By Daisy Luther
Remember back in the old days of, say, 2019, when anyone who talked about microchip implants, Americans being forced to show travel papers, and re-education camps was thought to be a crazy conspiracy theorist? And then 2020 rolled around and voila! It turns out those conspiracy theories weren’t so “crazy” after all.
And I’m not just talking about the government releasing info about UFOs.
We’re living in a time when someone will attempt to beat the crap out of you, burn your house down, or even kill you if you voted for the “wrong” presidential candidate. We’re being subjected to curfews, our movement is restricted, and our businesses have been forcibly shut down. One day, people will look back on this as the year that everything changed – or depending on how Americans respond to the mandates – the year we finally said enough.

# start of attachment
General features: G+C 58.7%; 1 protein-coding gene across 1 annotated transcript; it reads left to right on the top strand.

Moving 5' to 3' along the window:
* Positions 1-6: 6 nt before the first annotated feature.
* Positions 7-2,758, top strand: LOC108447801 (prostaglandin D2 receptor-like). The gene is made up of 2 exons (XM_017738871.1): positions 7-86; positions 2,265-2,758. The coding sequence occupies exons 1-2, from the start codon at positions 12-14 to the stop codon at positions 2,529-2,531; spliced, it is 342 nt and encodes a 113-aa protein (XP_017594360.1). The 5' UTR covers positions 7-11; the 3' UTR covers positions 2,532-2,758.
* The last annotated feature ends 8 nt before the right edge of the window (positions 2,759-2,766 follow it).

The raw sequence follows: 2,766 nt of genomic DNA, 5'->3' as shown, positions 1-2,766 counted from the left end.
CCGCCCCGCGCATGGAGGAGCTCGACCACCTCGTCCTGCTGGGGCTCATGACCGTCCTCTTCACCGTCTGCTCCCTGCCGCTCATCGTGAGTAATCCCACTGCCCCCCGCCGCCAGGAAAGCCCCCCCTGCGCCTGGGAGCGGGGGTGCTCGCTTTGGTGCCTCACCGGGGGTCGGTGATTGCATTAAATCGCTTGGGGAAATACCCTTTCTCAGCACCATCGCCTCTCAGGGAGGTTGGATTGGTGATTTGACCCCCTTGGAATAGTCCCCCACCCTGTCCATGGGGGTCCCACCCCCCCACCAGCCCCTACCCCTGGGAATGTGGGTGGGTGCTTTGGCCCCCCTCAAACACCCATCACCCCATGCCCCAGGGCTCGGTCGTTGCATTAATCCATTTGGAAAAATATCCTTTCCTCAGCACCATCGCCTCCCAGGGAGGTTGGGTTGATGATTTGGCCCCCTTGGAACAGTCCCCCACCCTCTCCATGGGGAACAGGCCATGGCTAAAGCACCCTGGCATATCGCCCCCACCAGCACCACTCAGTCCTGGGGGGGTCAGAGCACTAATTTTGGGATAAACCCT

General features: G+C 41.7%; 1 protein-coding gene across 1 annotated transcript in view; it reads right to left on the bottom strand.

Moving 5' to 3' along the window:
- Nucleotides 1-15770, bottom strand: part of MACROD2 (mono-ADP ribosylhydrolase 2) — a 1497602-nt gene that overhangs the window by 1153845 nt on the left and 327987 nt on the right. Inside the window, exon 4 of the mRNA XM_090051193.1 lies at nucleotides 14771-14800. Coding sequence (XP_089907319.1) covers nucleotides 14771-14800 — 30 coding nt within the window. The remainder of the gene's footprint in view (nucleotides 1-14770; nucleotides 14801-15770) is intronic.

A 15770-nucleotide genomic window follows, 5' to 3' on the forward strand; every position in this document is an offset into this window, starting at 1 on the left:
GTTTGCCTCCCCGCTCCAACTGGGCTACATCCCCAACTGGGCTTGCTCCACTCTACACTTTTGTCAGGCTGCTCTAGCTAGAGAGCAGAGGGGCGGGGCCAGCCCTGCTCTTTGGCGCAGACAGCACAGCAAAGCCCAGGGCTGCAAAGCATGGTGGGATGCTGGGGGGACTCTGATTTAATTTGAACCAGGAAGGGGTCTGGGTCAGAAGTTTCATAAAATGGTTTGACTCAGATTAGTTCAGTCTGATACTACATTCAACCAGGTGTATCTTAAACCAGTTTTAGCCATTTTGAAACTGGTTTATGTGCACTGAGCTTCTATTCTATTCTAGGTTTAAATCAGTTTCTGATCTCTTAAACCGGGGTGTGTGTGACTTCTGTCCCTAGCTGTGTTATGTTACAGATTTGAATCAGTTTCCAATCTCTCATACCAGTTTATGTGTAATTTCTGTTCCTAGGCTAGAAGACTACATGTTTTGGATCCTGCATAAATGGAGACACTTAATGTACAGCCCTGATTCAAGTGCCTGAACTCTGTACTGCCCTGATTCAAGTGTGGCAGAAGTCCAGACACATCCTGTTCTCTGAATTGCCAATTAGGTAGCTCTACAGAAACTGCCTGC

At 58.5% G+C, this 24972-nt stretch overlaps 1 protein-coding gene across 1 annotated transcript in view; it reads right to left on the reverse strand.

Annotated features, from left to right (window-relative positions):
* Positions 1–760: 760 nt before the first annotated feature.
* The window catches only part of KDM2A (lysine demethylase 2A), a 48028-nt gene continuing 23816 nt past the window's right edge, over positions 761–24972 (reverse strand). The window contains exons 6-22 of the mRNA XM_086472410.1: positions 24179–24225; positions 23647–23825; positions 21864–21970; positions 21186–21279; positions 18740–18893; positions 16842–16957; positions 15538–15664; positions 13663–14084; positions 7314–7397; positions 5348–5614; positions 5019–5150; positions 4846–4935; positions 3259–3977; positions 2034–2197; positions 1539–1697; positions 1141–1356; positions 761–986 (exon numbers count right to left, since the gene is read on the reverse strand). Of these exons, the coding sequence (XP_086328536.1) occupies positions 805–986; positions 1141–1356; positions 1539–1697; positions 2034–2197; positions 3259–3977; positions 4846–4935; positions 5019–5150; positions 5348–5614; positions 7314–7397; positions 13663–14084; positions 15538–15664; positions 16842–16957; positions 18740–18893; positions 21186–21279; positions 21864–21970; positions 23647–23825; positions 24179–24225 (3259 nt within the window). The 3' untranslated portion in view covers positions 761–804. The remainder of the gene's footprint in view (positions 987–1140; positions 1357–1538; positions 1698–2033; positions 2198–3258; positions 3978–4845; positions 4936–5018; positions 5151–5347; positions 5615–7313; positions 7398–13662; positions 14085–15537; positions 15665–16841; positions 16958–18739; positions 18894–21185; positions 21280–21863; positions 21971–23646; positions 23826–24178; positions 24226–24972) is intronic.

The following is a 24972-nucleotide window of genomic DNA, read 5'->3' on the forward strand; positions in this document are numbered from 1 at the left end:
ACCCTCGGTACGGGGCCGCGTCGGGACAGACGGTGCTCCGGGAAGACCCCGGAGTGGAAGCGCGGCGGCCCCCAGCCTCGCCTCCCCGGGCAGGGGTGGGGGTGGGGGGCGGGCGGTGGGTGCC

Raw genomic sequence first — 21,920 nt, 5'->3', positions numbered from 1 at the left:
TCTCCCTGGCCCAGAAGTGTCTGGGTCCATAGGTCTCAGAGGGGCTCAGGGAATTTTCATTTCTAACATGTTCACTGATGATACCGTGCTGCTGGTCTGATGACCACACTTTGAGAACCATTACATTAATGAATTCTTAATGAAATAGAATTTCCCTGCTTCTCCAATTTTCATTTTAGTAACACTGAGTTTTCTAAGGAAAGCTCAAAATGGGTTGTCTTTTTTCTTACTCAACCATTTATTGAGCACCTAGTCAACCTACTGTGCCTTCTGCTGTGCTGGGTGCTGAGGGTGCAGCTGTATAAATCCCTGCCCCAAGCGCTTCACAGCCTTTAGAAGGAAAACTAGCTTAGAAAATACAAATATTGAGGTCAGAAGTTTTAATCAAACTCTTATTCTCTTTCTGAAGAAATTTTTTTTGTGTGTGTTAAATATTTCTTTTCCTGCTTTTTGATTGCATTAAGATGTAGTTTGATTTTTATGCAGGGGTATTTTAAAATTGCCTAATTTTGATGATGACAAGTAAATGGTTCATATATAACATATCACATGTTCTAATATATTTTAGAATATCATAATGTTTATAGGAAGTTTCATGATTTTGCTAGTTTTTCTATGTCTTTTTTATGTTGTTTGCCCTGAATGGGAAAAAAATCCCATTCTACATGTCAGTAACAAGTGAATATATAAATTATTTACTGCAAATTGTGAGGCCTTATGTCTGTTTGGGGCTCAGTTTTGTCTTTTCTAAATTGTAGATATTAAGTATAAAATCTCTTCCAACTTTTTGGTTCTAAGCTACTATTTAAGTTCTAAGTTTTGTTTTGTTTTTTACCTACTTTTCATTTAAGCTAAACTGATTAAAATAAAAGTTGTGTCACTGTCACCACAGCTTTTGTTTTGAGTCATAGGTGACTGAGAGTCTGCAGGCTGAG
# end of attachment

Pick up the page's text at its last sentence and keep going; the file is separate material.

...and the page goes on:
Here are seven things that were considered crazy conspiracy theories…until now, when they’re becoming far too real.
#1) Universal Basic Income
Did you ever really think we’d live in a country where the government would tell private business owners when and how they could operate? Where workers would be told, “You can no longer go to work for your own good?”
Well, welcome to 2020.
22 million jobs were lost and only 42% of those were recovered by last August, when the country began to reopen. Millions of the lost jobs were permanent losses, as businesses across the country fold under the weight of the restrictions that either don’t allow them to operate or the money problems of their former customers.
“It’s clear that the pandemic is doing some fundamental damage to the job market,” said Mark Zandi, chief economist for Moody’s Analytics. “A lot of the jobs lost aren’t coming back any time soon. The idea that the economy is going to snap back to where it was before the pandemic is clearly not going to happen.”
…More than 10 million Americans are currently categorized as temporarily out of work. But historically, nearly 30% of people who tell the Labor Department that they are temporarily unemployed never get their job back, said Heidi Shierholz,